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NCJRS Abstract

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NCJ Number: 90570 Find in a Library
Title: Work Stress in Correctional Institutions
Journal: Journal of Prison and Jail Health  Volume:2  Issue:2  Dated:(Fall/Winter 1982)  Pages:74-102
Author(s): C M Brodsky
Date Published: 1982
Page Count: 29
Format: Article
Language: English
Country: United States of America
Annotation: Occupational stress in corrections is related to work experiences in correctional institutions as well as the structure, culture, and the role of correctional institutions in American society, but steps can be taken to make the work environment of corrections less stressful.
Abstract: These findings were developed from a study of three major groups of correctional employees: (1) employees who experienced a high level of stress in their work, including those who left and those who remained in their jobs; (2) a cross section of correctional employees in the United States; and (3) an indepth sample of correctional employees in one region of the United States. The study indicated a significant degree of stress among correctional employees, and while the degree of stress was significantly related to the characteristics of the individual employees and their personal situations, much of the stress can be traced to the nature of the work and the character and expectations of American correctional institutions. Stress produced by role conflict and ambiguity is ultimately rooted in societal confusion about what correctional institution can realistically accomplish. Correctional officers often become the scapegoat for both the public and the prison administration when expectations are not met. Relations with administrators, inmates, and fellow employees are often strained, and there is little sense of status and self-worth attached to the job. Remedial efforts that can reduce stress include (1) public education about the role of prisons and prison employees, (2) a setting of realistic and clear expectations for employees, (3) compensation for working in a stressful environment, and (4) the development of resources for dealing with long-term stress and burnout. Sixty-three references and 11 bibliographic entries are provided.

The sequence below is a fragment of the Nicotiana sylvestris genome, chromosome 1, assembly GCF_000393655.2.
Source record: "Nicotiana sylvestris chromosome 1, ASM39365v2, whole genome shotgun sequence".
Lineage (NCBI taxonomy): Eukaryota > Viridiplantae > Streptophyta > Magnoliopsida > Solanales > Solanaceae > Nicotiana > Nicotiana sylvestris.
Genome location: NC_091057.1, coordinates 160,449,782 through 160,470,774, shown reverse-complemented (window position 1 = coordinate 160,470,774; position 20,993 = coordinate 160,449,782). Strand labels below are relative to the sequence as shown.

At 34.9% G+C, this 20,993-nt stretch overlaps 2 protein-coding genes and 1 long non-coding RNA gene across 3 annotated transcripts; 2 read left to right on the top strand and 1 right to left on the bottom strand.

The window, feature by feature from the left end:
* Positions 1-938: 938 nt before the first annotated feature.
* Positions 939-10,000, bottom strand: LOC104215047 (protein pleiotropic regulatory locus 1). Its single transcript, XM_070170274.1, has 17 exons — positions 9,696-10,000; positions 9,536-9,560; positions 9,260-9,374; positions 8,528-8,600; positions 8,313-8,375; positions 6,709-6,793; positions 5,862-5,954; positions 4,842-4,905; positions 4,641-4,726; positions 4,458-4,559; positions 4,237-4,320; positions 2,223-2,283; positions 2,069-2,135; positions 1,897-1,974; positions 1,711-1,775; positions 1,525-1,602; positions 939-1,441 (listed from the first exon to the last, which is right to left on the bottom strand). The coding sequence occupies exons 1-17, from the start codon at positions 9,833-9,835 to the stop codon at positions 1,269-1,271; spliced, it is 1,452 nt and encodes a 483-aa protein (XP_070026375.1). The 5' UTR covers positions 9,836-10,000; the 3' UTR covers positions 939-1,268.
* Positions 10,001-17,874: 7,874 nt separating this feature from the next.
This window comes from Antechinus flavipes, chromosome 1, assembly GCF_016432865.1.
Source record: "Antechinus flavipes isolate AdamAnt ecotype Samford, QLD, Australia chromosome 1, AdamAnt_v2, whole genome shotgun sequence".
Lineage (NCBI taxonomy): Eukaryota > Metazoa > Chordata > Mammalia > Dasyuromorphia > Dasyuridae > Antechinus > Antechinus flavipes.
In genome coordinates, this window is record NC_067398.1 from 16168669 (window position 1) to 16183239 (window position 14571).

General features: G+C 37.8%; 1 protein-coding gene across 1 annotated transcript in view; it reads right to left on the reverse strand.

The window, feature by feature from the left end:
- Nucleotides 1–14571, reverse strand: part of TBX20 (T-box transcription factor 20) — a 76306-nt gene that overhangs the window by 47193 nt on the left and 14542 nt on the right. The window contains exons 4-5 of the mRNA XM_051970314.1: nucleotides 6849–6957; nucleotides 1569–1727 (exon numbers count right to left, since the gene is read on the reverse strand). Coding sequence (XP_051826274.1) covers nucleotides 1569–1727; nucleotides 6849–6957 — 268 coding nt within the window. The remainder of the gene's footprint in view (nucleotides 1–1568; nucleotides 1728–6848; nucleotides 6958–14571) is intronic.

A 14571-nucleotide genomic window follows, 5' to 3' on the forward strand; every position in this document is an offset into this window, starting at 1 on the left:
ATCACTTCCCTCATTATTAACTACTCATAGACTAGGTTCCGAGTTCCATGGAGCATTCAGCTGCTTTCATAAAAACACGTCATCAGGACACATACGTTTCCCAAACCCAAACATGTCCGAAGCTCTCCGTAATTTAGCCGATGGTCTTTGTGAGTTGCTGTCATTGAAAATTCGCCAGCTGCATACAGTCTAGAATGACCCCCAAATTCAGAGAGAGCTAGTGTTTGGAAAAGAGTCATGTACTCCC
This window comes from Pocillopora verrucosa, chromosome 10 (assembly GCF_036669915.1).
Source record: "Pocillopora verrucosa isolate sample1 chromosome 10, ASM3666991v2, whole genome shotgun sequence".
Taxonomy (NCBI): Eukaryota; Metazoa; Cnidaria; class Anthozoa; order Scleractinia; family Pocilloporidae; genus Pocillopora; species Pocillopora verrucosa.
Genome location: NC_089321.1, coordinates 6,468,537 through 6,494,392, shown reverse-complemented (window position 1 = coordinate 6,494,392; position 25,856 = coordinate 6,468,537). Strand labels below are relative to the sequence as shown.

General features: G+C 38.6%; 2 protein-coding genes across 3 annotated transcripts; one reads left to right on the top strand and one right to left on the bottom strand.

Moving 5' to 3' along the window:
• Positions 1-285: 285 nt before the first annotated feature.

Index Term(s): Burnout syndrome; Correctional Officers; Corrections management; Corrections occupational stress; Prison management
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